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What Gen. Hertling Learned Watching the Israeli Army
Plus: The Feminist Horror of Lisa Tuttle
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GEN. MARK HERTLING: What I Learned Watching the Israeli Army.
BY ALL EXPECTATIONS, THE ISRAELI GOVERNMENT is poised to order a ground invasion of the Hamas-controlled Gaza Strip. After the shocking and blood-curdling attack by Hamas on Israeli civilians on October 7, there is ample speculation about what the Israel Defense Forces (IDF) might do to, in, and about Hamas and Gaza. The IDF is one of the world’s most respected militaries. Through my career as a U.S. Army officer, I came to understand that it’s also commonly misunderstood.
My first encounter with the IDF was just on paper. As a recently promoted Army major in 1987, I was selected to attend a year-long course in operational planning at the School of Advanced Military Studies at Fort Leavenworth, Kansas. One requirement of the course was to write two monographs for publication. As a career armor officer, I wanted to analyze some historical tank campaign. All the tank battles of World War II, the 1967 Six Day War, and the 1973 Yom Kippur War seemed like promising choices—until my adviser suggested something else. “You want something more relevant, something that points to the future of armored warfare,” he advised. “How about the more recent ’82 campaign, Operation Peace for Galilee?”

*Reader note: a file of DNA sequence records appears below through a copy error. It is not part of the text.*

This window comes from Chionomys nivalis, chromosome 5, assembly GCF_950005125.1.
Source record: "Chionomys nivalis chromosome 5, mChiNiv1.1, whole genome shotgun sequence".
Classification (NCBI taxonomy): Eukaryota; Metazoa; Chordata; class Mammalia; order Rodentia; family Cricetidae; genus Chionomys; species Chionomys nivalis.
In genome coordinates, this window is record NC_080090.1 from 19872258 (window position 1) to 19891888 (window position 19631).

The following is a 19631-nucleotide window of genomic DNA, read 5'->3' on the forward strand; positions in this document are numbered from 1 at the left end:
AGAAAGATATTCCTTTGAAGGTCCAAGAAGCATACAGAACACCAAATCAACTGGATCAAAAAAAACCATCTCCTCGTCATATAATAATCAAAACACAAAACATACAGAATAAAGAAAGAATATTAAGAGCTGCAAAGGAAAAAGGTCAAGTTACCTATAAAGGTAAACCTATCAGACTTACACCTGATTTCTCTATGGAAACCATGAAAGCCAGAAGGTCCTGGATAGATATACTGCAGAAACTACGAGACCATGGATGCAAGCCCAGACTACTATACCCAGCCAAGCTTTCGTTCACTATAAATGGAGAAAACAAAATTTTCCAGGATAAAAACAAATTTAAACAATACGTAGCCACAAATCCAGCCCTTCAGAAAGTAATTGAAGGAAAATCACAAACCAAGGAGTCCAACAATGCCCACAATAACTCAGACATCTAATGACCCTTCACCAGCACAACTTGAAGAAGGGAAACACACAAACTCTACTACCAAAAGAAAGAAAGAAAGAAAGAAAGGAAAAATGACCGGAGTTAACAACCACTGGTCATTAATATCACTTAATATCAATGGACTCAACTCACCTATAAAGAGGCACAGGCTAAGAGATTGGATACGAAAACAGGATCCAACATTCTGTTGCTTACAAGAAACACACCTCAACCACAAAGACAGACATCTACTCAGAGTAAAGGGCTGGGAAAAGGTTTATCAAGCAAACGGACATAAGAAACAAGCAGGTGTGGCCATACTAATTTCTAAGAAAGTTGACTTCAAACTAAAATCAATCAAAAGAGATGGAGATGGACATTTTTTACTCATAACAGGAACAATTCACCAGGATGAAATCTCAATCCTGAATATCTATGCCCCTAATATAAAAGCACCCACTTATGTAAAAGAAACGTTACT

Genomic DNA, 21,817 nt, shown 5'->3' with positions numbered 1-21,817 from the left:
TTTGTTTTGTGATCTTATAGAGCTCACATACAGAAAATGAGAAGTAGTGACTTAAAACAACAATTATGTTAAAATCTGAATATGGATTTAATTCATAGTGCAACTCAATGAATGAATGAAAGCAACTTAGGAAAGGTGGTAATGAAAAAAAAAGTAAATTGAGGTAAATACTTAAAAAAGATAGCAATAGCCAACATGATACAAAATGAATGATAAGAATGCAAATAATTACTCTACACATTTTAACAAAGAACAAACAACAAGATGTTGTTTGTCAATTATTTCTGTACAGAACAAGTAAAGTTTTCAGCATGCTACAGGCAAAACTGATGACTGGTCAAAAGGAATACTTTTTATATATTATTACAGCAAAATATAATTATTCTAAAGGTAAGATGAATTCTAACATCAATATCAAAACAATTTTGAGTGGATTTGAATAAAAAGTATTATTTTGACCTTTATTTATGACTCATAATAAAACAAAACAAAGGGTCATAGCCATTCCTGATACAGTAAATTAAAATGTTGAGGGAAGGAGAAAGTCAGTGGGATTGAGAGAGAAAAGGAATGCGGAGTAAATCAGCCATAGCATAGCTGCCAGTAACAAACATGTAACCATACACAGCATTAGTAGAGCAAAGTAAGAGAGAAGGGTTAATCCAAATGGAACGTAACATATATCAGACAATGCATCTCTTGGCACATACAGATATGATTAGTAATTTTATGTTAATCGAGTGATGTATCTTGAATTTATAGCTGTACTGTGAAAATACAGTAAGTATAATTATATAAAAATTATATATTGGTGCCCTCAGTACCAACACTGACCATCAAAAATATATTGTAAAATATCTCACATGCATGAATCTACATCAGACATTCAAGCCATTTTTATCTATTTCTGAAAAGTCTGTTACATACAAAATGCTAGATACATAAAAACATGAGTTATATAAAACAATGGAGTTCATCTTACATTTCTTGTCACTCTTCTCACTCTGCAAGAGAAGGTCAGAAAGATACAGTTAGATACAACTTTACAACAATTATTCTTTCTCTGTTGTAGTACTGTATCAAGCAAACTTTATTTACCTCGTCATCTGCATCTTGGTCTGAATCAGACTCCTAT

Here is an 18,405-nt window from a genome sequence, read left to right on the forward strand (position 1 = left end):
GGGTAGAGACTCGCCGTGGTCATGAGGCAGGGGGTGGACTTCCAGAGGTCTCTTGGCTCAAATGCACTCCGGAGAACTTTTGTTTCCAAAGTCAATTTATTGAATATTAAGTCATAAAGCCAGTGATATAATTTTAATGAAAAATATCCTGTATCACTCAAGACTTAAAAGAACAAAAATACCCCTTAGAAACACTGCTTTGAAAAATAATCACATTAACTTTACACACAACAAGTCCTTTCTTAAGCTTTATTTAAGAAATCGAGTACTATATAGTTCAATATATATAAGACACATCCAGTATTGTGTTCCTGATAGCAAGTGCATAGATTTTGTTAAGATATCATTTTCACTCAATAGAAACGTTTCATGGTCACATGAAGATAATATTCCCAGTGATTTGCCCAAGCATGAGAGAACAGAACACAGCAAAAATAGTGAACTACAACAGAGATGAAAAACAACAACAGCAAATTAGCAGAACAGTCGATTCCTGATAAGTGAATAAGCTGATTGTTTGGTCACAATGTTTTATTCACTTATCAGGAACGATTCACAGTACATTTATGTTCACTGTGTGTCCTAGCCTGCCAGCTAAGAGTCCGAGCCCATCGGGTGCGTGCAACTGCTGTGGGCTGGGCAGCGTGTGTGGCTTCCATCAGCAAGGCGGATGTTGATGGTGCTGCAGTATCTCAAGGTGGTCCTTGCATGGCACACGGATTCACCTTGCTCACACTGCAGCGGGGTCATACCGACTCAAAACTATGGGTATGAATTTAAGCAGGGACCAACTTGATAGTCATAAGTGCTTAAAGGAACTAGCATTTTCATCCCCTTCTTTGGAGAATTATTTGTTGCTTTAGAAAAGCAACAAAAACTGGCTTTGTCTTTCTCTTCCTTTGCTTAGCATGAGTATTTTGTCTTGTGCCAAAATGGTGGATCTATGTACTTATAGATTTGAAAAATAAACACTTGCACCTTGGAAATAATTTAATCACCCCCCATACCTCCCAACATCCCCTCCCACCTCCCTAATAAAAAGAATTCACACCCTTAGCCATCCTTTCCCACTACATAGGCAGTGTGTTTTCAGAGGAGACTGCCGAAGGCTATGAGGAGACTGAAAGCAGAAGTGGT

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BILL RYAN: The Feminist Horror of Lisa Tuttle.
I BELIEVE THE FIRST TIME I became aware of Lisa Tuttle was around 1990, after Stephen Jones and Kim Newman’s indispensable collection of short essays Horror: 100 Best Books was republished in the United States (its sequel, Horror: Another 100 Best Books is equally worth your time). In that book, the essays are written by one hundred different horror writers, each choosing their favorite horror, or horror-adjacent, book. The late Robert Holdstock chose Tuttle’s story collection A Nest of Nightmares, which at that time would have been a fairly new book (it was published in 1986).
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